Why we shouldn’t celebrate the imminent demise of IS too much

There is indeed good news coming out of western Iraq and eastern Syria these days.  When is the last time anyone said that?  Islamic State (IS), a truly barbaric terrorist group if there ever was one, is on the outs.  It is about to lose Mosul and maybe even Raqqa and, according to recent reports, has lost most of its territory and a lot of its income.  The self-styled Caliphate proclaimed by Abu Bakr Al Baghdadi, who may or may not be dead, is all but finished and the mosque from which the wannabe Caliph made his pronouncement was blown up by his own people.

Three cheers for the impending end of IS!  We will all be happy to see the back end of a terrorist group that threw people off buildings and got 8-year olds to execute its enemies.  The group’s ‘state’ was a parody of a real country, although a very violent one.  Everything that did not abide by IS’ hateful and narrow interpretation of Islam was banned and those who had the misfortune of living under its rule – we’ll get to those who chose to in a bit – were part of a hell on earth.  Just like the 1,000 Third Reich, however, IS social experiment in how not to govern is going to end a little short of its goal of ‘baqiyah‘ (remaining).  Good riddance to bad rubbish.

Nevertheless, our celebrations must be muted.  The disappearance of IS is not what some may think.  The group will continue to wreak havoc on the region, and throughout the world, for the foreseeable future.  There are at least four primary reasons for this:

  1. IS may be on the ropes but it has already spawned a whole whack of affiliates and groups which have pledged allegiance to it.  The strongest one appears to be in Libya, with a few thousand fighters perhaps, and others can be found in SE Asia, the Horn of Africa, Yemen, India, Afghanistan and elsewhere.  These groups may not be as lethal as IS, and some may decide to rescind their allegiance, but they will remain a threat for some time, in large part due to point #3 (see below).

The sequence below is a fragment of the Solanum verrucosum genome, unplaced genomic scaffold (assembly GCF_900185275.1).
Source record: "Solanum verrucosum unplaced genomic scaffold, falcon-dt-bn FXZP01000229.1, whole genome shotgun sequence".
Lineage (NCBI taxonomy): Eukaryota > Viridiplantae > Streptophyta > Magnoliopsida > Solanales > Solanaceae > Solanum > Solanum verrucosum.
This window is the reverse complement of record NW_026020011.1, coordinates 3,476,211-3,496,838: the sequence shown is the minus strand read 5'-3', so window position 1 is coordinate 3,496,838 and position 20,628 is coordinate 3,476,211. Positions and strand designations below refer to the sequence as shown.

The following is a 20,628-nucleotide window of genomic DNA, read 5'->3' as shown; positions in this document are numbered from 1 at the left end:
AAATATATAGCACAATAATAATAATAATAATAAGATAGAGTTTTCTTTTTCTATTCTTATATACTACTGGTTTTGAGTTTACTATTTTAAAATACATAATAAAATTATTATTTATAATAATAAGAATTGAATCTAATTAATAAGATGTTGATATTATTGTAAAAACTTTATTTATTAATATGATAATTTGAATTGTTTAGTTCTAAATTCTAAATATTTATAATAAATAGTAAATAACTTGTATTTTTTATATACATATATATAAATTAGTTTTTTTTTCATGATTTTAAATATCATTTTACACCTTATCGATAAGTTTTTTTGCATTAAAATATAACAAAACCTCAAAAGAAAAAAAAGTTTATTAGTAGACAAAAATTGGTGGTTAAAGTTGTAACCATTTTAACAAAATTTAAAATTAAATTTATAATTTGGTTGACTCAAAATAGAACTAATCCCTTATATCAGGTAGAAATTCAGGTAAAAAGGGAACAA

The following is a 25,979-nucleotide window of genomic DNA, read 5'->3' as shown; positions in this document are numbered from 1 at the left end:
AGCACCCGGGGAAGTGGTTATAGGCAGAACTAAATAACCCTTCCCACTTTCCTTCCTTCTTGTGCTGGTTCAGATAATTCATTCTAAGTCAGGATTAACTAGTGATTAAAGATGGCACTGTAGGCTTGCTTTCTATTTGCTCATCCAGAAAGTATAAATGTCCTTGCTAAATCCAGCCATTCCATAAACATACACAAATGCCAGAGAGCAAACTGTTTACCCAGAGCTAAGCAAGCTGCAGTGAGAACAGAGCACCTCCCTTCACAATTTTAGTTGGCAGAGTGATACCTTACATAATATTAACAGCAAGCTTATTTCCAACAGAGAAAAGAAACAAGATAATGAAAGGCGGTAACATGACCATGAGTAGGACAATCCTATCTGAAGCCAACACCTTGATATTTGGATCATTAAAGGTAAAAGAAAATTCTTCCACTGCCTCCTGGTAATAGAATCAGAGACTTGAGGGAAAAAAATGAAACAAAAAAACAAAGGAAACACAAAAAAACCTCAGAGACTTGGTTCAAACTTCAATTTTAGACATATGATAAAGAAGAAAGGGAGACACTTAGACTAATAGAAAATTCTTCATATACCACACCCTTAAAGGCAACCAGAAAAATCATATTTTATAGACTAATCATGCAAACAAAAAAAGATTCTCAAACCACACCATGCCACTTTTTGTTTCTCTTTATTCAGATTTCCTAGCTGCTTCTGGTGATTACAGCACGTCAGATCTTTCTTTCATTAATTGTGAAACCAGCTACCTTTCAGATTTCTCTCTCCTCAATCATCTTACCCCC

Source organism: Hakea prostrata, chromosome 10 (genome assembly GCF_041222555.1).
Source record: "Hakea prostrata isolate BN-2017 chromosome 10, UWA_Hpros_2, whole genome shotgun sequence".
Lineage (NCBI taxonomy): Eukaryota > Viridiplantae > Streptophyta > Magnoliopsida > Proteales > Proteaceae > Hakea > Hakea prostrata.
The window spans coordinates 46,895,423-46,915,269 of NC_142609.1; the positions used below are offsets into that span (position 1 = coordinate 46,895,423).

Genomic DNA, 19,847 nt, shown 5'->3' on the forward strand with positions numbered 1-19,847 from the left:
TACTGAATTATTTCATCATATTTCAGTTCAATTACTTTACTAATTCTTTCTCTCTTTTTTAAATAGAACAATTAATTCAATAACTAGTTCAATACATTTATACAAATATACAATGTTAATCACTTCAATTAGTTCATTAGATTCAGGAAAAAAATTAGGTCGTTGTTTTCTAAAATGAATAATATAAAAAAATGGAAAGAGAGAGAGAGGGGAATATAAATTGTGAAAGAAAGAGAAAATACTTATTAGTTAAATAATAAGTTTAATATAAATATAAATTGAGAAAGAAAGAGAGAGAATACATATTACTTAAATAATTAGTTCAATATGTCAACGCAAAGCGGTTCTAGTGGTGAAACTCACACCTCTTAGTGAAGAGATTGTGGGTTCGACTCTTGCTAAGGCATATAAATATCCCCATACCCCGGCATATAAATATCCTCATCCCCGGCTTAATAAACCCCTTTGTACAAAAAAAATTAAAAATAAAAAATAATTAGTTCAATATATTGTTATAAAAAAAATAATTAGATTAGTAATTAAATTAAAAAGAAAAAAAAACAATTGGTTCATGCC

2. Tens of thousands of ‘foreign fighters’ have left their homelands to fight for the ‘Caliphate’, making the choice to live in a ?utopian? Islamic polity.  Those that are not yet dead or disgusted by the subhumanity of IS may return home to bring the fight to out shores.  We have already seen the carnage of the ‘returnees’  in Europe and I fear we will see more.
  3. Some already have moved on to the next conflict (for more details see my upcoming The Lesser Jihads).  The Philippines is witnessing a surge in IS fighters or supporters and there are dozens of conflicts around the world that could experience a similar rise.  ‘Jihads’ won’t end any time soon.
  4. Most crucially, the ideology underlying IS’ raison d’etre is still with us.  Many Islamist extremist groups espouse the use of violence as a ‘fard ayn‘ (individual obligation) and will continue to kill and maim in many places.  While some of the precepts of IS may not last much longer, the more general sense of grievance and the belief in the ‘Common Narrative’ (under which the West hates Islam and is at war with it) are harder to dispel.  Much more work at a very local, grassroots level is necessary in this regard.

So yes let us fete the disappearance of the vile IS and recognise all those that contributed to its death.  But let us not fool ourselves into thinking that we are out of the woods yet.  The forest is a vast one and there are many saplings waiting to shoot up (and out).

By Phil Gurski

Phil Gurski is the President and CEO of Borealis Threat and Risk Consulting Ltd. Phil is a 32-year veteran of CSE and CSIS and the author of six books on terrorism.

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